Researching the James Squire story

Okay, yeah, so I’ve written another book. And it’s not entirely about beer.

It’s a biography of James Squire. I mean the First Fleet convict turned beer brewer (and a stack of other things) and not the beer brand.

The spark for the book came while I was researching and writing my first book, The Slab. That one has a few chapters on Squire and I found I was getting fascinated by his story. Because of that I’d done a heap of research into his life that never appeared in The Slab – if it did the three Squire chapters would have been three or four times longer than the others. And I think we can all agree that would have just been stupid.

Still, it took me a while to come around to writing a biography. I thought, “come on, who am I to tackle something like that?” What made me come around was the fact that I wanted to read a bio of James Squire. No one else seemed to be doing that. And I had all this research that I’d already done. So I figured “if not me, then who?”

And so I went back into the study at home and started bashing words into the laptop. Just over a year later we have the result – 250-pages of Squire-related goodness.

Like The Slab, it’s a mix of booze, history and (hopefully) humour. If I was being completely honest, it’s probably a bit more “history-ey” than The Slab. But the aim is still not to be boring – which is easy when you get to include stories like the British soldier who tried to acquire an Aboriginal child by offering his hat as a trade (true story!).

As this attests, there are non-Squire related stories in the book. I included them because they were interesting and because there just isn’t enough Squire facts to fill a whole book by itself.

That said, there is still plenty of interesting Squire facts. For example, he didn’t swipe the ingredients to brew beer – at least not according to my reading of the trial transcript. He seems have put down an alias on the birth certificate of one of his daughters. He might not have been the first person to grow hops in Australia either.

Mind blown? Well then you probably should buy a copy of the book. If I didn’t write it, I’d be buying a copy myself.

So head off to this page to buy one. Or you can head here and admire the website for my micro-publishing company Last Day of School.



If Squire was a chick flick fan he may well have viewed the events of Monday April 11, 1785, as a sliding doors moment. If you don’t get that chick flick reference I totally understand. Sliding Doors was a film starring Gwyneth Paltrow and, really, no one needs to remember any of her films. Not even that one where she won an Oscar for a level of hammy acting not seen from anyone who isn’t Porky Pig. Basically this day was when one door closed for Squire but another opened.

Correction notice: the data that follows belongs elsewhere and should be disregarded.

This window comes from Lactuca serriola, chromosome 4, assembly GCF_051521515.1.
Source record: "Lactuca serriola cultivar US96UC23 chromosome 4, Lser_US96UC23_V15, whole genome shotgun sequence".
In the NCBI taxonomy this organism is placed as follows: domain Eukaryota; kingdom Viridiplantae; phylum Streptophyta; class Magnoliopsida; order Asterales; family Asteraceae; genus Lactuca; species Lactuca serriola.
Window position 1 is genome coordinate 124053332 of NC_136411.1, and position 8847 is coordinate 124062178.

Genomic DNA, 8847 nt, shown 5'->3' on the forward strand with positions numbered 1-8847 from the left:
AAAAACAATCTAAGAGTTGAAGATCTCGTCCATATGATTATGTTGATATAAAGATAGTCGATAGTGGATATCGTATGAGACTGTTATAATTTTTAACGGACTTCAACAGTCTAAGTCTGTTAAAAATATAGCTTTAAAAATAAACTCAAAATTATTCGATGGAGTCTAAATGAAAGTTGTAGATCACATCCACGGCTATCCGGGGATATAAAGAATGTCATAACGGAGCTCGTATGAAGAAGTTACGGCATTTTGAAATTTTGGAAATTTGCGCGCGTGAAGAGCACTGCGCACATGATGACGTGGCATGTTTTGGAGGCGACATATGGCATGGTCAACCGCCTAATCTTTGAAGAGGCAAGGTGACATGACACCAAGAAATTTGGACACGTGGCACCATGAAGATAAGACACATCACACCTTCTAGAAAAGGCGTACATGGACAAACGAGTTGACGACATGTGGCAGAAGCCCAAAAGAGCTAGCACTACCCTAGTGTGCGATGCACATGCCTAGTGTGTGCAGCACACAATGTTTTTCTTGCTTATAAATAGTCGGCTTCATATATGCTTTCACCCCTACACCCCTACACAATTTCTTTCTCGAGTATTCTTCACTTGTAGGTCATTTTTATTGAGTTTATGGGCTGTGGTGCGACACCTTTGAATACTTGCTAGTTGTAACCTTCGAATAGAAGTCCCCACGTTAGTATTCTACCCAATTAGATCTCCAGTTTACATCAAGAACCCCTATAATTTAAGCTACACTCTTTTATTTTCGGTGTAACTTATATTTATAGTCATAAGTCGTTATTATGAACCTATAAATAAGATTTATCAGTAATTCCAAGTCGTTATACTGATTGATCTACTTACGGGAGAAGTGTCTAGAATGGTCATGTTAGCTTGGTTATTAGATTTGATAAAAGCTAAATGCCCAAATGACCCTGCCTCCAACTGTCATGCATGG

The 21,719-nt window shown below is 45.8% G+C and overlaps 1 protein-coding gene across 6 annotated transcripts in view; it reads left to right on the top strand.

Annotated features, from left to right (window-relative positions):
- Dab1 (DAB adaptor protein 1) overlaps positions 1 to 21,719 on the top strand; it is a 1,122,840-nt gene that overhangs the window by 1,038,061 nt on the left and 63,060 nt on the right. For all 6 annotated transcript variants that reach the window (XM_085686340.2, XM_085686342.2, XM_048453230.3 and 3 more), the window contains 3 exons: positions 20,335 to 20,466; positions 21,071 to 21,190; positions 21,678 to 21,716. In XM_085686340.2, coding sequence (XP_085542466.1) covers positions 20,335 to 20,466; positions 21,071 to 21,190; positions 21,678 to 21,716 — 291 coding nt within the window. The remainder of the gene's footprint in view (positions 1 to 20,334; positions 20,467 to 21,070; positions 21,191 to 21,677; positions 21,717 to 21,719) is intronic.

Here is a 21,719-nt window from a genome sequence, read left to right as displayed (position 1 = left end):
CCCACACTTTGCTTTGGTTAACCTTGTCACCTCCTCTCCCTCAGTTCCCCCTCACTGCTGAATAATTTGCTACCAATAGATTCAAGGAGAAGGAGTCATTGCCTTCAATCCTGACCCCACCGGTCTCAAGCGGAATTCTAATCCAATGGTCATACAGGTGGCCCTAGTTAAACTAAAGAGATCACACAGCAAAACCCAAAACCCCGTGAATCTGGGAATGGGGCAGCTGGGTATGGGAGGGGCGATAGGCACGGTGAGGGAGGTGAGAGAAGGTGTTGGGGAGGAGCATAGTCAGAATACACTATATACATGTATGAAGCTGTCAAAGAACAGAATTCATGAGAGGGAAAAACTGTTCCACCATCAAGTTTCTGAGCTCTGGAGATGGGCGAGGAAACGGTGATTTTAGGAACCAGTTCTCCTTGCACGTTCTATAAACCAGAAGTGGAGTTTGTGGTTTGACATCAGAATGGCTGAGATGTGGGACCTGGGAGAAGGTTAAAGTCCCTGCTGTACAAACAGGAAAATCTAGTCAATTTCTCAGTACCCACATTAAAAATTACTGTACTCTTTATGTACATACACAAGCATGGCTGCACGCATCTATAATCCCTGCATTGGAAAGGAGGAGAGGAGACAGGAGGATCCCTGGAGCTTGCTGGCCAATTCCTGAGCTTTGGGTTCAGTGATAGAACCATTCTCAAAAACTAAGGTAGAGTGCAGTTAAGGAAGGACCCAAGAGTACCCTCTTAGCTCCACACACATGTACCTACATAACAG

That Monday in April 1785 was the day the law came down on Squire. At the incredibly longwindedly named General Sessions of the Peace for the Town and Hundred of Kingston upon Thames he was sentenced to seven years’ transportation. His crime, was highway robbery, and his haul was “four cocks, five hens and divers [and] other goods and chattels the property of John Stacey”. Yeah, he stole some chickens.

According to Mollie Gillen’s book The Founders, this Mr Stacey had just moved into Heathen Street, which meant Squire had ripped off his neighbour. That’s not a smart move at the best of times, let alone when you’ve swiped an animal that likes to crow all the time.

Stacey: Good morning, James. I hear you’ve got some roosters in the backyard.
Squire: Umm, yes.
Stacey: That’s an interesting coincidence, for until recently I too had some roosters in my backyard. Funny how I lost mine at exactly the same time you got yours.
Squire: Yes, yes it is. Hey, John, look over there. [Squire runs away]

Much has been made of Squire’s astonishingly bad luck when it comes to committing crime. He does it twice (including the 1774 charge) and gets pinged both times. But stop to think about this for a minute.

Doesn’t it seem a little odd for Squire to commit just two crimes a decade apart? Doesn’t it seem weird that, one day in April, Squire just out of the blue decides to steal some chickens? If you ask me, the answer to those questions is yes. We only know of these two instances (assuming the first charge even happened) because he was nabbed and appeared in court. An absence of any charges in the years between 1774 and 1785 isn’t proof that he committed no other crimes. Indeed, it’s just as likely that he committed other crimes in that period but was never caught.

Maybe I’m a bit of a skeptic but I lean towards the latter possibility; that Squire could have been guilty of more than just the two crimes we know of. He was managing an inn for a number of years that was reportedly the home of smugglers and other dodgy types. Keeping that sort of company makes it a bit hard to swallow that Squire managed to keep his nose clean for a decade and then woke up one morning and decided “bugger it, I’m going to steal my neighbour’s chooks”.

The idea that he committed only two crimes in his life, separated by a decade, and was so incredibly unlucky as to get busted both times is also a bit hard to swallow.



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